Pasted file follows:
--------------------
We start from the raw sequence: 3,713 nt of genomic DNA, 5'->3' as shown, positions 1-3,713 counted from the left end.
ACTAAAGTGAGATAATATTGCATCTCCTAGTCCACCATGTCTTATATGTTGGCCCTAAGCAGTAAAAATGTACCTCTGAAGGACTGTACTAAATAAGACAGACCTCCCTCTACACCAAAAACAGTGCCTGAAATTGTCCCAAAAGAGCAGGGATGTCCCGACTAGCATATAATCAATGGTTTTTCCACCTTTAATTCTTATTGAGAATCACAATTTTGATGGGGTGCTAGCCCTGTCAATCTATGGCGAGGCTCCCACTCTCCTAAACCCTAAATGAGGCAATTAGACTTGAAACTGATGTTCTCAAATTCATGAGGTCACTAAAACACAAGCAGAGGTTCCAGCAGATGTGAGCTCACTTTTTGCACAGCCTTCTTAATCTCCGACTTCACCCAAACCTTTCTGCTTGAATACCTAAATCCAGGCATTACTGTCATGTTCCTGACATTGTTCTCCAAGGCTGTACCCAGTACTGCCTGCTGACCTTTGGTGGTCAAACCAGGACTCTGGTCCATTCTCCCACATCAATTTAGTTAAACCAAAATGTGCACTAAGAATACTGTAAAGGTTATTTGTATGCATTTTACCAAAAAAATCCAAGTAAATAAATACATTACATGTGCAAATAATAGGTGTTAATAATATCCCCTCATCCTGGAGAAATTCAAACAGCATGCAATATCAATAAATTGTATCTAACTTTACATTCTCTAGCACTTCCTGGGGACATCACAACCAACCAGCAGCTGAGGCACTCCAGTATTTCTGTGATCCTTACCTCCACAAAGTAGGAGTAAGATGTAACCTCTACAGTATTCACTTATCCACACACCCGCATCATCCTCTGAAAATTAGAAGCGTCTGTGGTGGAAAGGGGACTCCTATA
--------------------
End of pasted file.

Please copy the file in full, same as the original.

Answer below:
We start from the raw sequence: 3,713 nt of genomic DNA, 5'->3' as shown, positions 1-3,713 counted from the left end.
ACTAAAGTGAGATAATATTGCATCTCCTAGTCCACCATGTCTTATATGTTGGCCCTAAGCAGTAAAAATGTACCTCTGAAGGACTGTACTAAATAAGACAGACCTCCCTCTACACCAAAAACAGTGCCTGAAATTGTCCCAAAAGAGCAGGGATGTCCCGACTAGCATATAATCAATGGTTTTTCCACCTTTAATTCTTATTGAGAATCACAATTTTGATGGGGTGCTAGCCCTGTCAATCTATGGCGAGGCTCCCACTCTCCTAAACCCTAAATGAGGCAATTAGACTTGAAACTGATGTTCTCAAATTCATGAGGTCACTAAAACACAAGCAGAGGTTCCAGCAGATGTGAGCTCACTTTTTGCACAGCCTTCTTAATCTCCGACTTCACCCAAACCTTTCTGCTTGAATACCTAAATCCAGGCATTACTGTCATGTTCCTGACATTGTTCTCCAAGGCTGTACCCAGTACTGCCTGCTGACCTTTGGTGGTCAAACCAGGACTCTGGTCCATTCTCCCACATCAATTTAGTTAAACCAAAATGTGCACTAAGAATACTGTAAAGGTTATTTGTATGCATTTTACCAAAAAAATCCAAGTAAATAAATACATTACATGTGCAAATAATAGGTGTTAATAATATCCCCTCATCCTGGAGAAATTCAAACAGCATGCAATATCAATAAATTGTATCTAACTTTACATTCTCTAGCACTTCCTGGGGACATCACAACCAACCAGCAGCTGAGGCACTCCAGTATTTCTGTGATCCTTACCTCCACAAAGTAGGAGTAAGATGTAACCTCTACAGTATTCACTTATCCACACACCCGCATCATCCTCTGAAAATTAGAAGCGTCTGTGGTGGAAAGGGGACTCCTATA